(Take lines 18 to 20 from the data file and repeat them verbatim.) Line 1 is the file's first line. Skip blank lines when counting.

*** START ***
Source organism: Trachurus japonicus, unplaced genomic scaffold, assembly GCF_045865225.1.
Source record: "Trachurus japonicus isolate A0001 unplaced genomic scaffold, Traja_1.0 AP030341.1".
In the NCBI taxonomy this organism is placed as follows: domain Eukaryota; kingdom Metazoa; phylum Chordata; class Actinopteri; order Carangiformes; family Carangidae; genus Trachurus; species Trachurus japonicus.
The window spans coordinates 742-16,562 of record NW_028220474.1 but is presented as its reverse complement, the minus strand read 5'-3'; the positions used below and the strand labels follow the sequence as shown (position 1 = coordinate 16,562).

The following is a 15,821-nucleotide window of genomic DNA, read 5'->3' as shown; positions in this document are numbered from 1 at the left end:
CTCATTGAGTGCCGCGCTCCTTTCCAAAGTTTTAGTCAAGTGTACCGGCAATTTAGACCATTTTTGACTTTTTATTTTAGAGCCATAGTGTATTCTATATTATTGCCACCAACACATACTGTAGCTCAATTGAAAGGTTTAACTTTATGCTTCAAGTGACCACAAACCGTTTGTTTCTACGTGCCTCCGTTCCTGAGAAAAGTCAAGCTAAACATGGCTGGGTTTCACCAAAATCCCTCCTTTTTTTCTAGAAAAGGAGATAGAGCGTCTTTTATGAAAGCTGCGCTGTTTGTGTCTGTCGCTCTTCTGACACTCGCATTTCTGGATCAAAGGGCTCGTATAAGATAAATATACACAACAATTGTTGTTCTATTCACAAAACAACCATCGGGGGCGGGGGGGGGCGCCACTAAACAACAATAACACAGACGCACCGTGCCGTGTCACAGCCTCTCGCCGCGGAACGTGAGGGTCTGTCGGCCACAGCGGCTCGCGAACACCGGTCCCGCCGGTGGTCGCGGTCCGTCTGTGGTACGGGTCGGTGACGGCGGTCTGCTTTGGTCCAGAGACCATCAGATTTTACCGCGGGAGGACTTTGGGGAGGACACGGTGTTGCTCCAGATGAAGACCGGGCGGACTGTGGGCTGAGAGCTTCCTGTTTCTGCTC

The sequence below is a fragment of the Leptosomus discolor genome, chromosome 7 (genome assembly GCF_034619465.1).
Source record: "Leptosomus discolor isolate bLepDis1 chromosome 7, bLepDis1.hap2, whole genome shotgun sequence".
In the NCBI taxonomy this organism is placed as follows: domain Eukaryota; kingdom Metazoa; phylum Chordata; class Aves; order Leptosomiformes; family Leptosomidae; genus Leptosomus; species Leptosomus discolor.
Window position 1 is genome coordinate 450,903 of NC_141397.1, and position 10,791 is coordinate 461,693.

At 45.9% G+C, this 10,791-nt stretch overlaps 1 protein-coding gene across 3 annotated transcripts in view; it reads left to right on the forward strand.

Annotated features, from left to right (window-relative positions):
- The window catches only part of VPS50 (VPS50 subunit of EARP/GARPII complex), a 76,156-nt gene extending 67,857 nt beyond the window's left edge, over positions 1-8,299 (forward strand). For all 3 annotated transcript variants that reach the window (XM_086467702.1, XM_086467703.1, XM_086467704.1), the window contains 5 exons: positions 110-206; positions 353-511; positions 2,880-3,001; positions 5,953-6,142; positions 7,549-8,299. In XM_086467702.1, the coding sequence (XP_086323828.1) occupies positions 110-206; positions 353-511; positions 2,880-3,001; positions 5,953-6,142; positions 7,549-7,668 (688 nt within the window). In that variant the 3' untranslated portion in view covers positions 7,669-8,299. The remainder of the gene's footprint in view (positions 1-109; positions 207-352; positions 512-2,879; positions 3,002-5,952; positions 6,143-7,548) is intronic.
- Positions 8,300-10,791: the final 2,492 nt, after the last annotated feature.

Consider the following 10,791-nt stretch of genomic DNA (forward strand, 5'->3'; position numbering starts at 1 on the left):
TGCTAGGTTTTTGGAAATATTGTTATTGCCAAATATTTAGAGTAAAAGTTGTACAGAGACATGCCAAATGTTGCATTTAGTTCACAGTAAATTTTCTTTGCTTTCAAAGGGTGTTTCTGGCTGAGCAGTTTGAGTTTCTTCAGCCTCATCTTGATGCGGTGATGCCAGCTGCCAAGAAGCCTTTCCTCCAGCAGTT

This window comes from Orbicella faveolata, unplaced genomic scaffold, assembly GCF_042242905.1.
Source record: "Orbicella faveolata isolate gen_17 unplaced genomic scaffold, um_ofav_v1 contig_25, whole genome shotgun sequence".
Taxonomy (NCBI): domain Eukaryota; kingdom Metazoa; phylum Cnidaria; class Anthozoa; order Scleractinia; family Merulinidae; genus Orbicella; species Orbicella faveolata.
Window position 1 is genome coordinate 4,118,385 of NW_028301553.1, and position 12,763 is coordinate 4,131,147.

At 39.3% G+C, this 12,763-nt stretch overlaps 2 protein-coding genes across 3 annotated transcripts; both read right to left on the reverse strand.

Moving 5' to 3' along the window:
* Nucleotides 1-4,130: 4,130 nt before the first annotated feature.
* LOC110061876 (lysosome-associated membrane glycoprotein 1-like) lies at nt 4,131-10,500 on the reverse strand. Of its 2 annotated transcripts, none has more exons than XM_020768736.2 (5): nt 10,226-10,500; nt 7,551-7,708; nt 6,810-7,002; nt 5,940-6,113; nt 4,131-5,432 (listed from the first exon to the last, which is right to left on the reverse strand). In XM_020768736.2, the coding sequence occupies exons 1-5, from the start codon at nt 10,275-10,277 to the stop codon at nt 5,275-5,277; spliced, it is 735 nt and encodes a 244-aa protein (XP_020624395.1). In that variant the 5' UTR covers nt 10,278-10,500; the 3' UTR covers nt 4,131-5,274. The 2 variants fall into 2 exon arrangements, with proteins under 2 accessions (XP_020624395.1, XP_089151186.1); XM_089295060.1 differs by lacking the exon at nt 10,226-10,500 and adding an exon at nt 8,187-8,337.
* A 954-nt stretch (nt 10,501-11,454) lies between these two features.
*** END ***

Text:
Source record: "Orbicella faveolata isolate gen_17 unplaced genomic scaffold, um_ofav_v1 contig_25, whole genome shotgun sequence".
Taxonomy (NCBI): domain Eukaryota; kingdom Metazoa; phylum Cnidaria; class Anthozoa; order Scleractinia; family Merulinidae; genus Orbicella; species Orbicella faveolata.
Window position 1 is genome coordinate 4,118,385 of NW_028301553.1, and position 12,763 is coordinate 4,131,147.